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With a new school year underway, a Mississippi judge is sending letters to school districts under her jurisdiction, urging them not to send students with minor behavioral offenses to her courtroom.

Jackson County Youth Court Judge Sharon Sigalas told Hechinger Report that the school districts have routinely sent kids to her courtroom for “minor violations,” such as dress code violations and disruptive behavior.

“We don’t need to be the babysitter for kids the school determines are disruptive,” Sigalas, who has been on the bench for 13 years, stated to the news outlet. She added that hearing those types of cases create a burden on the courts.

According to Hechinger, the judge now sends letters to her four school districts that list the types of violations she’s willing to address: possession of weapons or drugs on campus, assault on teachers or other students with serious injury, or committing any sexual offenses that constitute a crime.

The students who find themselves in front of a judge or suspended for minor offenses are disproportionately students of color, according to the U.S. Department of Education’s Civil Rights Data Collection report.

The data confirms other research, anecdotal evidence, and the department’s annual civil rights report about racial disparities in student discipline. According to the CRDC, Black K-12 students are suspended nearly four times as often as White students.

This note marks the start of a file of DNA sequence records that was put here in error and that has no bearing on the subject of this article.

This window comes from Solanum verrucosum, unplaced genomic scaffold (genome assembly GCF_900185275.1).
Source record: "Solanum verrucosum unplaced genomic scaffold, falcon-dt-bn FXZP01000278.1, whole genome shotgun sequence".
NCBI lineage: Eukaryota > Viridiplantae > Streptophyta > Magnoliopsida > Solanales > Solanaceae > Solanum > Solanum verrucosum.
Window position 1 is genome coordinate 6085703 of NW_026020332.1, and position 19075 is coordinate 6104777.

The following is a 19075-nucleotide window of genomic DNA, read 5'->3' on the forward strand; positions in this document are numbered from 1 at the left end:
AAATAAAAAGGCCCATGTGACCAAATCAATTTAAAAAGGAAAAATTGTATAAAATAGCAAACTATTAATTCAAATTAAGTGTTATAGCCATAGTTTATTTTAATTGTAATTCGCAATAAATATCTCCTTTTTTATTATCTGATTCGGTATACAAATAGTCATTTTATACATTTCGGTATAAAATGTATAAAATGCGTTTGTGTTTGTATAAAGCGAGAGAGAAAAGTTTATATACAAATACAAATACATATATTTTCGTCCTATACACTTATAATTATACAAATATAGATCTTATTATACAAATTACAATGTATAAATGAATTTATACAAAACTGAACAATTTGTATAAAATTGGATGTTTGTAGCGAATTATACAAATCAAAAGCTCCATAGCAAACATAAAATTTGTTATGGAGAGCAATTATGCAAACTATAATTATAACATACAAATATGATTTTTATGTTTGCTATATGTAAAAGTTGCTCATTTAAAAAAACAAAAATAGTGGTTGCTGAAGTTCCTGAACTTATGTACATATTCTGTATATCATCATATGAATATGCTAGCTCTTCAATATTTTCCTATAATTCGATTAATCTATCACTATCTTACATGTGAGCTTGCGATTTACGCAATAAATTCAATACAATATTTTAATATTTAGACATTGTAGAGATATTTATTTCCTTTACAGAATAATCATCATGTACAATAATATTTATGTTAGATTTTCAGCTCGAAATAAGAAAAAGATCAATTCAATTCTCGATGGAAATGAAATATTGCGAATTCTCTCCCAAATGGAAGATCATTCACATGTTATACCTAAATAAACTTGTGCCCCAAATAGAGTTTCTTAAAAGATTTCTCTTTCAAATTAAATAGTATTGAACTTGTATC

Unequal punishment begins in preschool, where Black children are 3.6 times as likely as White students to get suspended.

A joint Education and Justice Department statement urged school districts to “rethink and redesign” disciplinary practices. Administrators are using expulsions for minor misbehaviors instead of a last resort for serious offenses, the departments said.

Consequently, scores of African-American students enter the school-to-prison pipeline for behavior that schools—not courts—should address.

According to the Justice Policy Institute, school districts began implementing zero tolerance policies in the mid-1990s, in response to increasing violence. In the 1970s, roughly 4 percent of students were expelled, and typically for violent or criminal acts.

But changes are happening, notes the institute, as several large school districts ease zero tolerance policies. In Broward County, Florida, for example, the school district decided to handle nonviolent misbehavior itself instead of involving law enforcement. And in Los Angeles, administrators will no longer refer students under 13 to the police for minor offenses.

SOURCE: Hechinger Report | PHOTO CREDIT: Getty


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